A New York City coworking brand says a RiNo office building needs to change its name.
The Yard IP Holdings on Monday sued WL Denver Delgany Owner in federal court, alleging the entity that owns the structure at 2323 Delgany St. in Denver has violated its trademark by branding the building The Yard at Denargo Market.
The plaintiff says in the lawsuit that it trademarked the phrase “The Yard” in association with “leasing and rental of office space, namely, providing coworking facilities.” The business claims it licenses the trademark to operators of 14 coworking facilities in New York, Philadelphia, Boston and Washington, D.C.
It says the defendant’s use of the phrase “The Yard” is “likely to cause confusion” by causing consumers to believe the Delgany Street facility is affiliated with the brand.
The Yard at Denargo Market’s website says the building is owned and managed by Denver-based EverWest Real Estate Partners and Chicago-based WHI Real Estate Partners. Neither entity responded to a request for comment.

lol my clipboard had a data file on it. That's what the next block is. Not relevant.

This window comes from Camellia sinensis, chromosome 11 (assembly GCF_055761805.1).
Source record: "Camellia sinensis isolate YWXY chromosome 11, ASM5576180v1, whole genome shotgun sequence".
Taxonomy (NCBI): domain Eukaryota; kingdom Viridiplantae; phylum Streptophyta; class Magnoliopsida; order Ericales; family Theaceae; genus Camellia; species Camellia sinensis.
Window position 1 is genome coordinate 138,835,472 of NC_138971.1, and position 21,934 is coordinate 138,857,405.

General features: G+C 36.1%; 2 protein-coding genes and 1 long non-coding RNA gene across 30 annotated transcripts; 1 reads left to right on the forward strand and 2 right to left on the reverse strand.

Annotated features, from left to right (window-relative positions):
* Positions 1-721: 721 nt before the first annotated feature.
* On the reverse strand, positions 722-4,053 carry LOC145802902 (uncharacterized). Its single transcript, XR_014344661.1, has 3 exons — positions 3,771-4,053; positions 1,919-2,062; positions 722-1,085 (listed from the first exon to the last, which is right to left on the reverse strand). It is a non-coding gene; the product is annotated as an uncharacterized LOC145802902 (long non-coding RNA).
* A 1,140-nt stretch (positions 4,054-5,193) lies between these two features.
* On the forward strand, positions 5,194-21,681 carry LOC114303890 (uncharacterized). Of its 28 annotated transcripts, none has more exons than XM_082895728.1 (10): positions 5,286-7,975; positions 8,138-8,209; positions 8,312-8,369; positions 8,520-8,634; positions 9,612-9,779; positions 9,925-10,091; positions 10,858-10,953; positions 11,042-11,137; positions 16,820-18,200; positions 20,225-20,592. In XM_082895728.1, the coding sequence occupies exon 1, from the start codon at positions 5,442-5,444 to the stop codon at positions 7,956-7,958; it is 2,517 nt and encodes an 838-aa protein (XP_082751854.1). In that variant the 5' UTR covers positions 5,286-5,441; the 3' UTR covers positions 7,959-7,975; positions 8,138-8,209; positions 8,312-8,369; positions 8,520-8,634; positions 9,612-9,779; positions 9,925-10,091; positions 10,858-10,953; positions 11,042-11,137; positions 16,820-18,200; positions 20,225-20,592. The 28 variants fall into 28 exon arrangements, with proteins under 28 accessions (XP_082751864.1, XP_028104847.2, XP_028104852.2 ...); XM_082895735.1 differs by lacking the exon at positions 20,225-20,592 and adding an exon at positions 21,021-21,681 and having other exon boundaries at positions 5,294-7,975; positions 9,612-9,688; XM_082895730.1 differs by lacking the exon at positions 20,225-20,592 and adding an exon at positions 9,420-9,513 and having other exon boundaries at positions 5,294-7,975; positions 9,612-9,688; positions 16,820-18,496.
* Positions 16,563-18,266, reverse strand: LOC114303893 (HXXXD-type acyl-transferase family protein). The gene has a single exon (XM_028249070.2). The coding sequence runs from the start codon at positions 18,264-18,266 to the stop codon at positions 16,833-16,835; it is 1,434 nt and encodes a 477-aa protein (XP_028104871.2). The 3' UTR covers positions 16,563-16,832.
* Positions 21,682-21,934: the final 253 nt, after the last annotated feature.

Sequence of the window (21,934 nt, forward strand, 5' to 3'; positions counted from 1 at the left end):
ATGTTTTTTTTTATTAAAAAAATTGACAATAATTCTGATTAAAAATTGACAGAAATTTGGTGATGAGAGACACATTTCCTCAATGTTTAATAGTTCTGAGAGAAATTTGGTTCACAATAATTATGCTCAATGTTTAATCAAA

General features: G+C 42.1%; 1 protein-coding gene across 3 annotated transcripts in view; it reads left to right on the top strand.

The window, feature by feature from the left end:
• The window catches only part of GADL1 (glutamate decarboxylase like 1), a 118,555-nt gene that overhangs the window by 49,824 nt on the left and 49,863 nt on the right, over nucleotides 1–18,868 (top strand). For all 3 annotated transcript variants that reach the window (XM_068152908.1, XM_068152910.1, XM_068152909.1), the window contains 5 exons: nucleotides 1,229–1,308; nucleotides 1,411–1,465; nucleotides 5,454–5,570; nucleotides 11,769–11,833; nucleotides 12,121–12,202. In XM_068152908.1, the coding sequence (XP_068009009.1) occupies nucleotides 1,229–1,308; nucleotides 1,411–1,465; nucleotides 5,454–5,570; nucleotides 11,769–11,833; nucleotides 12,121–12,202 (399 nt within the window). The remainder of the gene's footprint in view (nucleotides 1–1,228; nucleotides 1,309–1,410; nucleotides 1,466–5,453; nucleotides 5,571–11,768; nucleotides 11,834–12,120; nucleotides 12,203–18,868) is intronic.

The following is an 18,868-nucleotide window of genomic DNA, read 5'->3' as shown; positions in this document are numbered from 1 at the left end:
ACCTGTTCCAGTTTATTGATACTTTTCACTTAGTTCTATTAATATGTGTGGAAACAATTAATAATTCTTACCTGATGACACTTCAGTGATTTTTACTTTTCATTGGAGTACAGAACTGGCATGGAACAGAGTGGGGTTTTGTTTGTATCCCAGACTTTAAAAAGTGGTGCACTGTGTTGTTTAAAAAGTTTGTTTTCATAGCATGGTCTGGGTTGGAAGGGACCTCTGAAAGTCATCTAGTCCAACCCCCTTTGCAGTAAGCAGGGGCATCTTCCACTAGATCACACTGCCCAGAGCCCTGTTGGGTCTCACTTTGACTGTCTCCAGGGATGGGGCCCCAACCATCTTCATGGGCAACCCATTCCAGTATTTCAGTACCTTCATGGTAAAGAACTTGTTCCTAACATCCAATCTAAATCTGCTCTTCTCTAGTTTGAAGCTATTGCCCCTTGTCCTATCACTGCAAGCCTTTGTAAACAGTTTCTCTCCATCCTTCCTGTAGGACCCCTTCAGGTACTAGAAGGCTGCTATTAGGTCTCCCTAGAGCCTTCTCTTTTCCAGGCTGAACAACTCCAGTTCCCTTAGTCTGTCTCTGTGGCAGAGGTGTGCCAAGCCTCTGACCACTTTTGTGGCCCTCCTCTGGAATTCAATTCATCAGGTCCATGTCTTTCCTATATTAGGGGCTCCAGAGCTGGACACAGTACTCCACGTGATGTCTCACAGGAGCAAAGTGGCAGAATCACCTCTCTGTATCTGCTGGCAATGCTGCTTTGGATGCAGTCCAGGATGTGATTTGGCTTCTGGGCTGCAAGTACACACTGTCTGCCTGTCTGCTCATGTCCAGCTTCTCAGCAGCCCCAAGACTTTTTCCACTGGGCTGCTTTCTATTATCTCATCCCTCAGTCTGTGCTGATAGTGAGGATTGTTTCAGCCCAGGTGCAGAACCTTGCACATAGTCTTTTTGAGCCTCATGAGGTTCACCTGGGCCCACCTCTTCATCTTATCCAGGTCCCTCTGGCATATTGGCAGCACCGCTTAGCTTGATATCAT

The plaintiff says in the lawsuit that it filed for the trademark of “The Yard” in December 2012, and that the trademark was issued in June 2015.
The defendant was incorporated in December 2015, according to the lawsuit. Denver County records show WL Denver Delgany Owner LLC purchased the Delgany Street property in January 2016 for $10.5 million.
The website for The Yard at Denargo Market says the 86,100-square-foot building — constructed in 1975 at the site of a marketplace that once boasted 500 vendors — was renovated in 2017 into modern office space.
The lawsuit says the Denver building offers “many of the same services” offered by the coworking brand, including an “open and collaborative workspace environment with access to meeting and conference rooms, complimentary beverages, shared common spaces and a fitness center.”
The plaintiff claims in the suit that it sent the defendant a cease and desist letter last December, asking The Yard at Denargo Market to stop using “The Yard.”
The lawsuit says the defendant, in a February letter, “denied infringement and confusion” and declined to drop the phrase.
The plaintiff wants the defendant to stop using “The Yard,” to pay damages and “profits attributable to its wrongful conduct” and to hand over all websites, signs and promotional materials that use the phrase.
The New York firm is represented by Peter A. Gergely and Dana P. Jozefczyk of the Denver office of Merchant & Gould.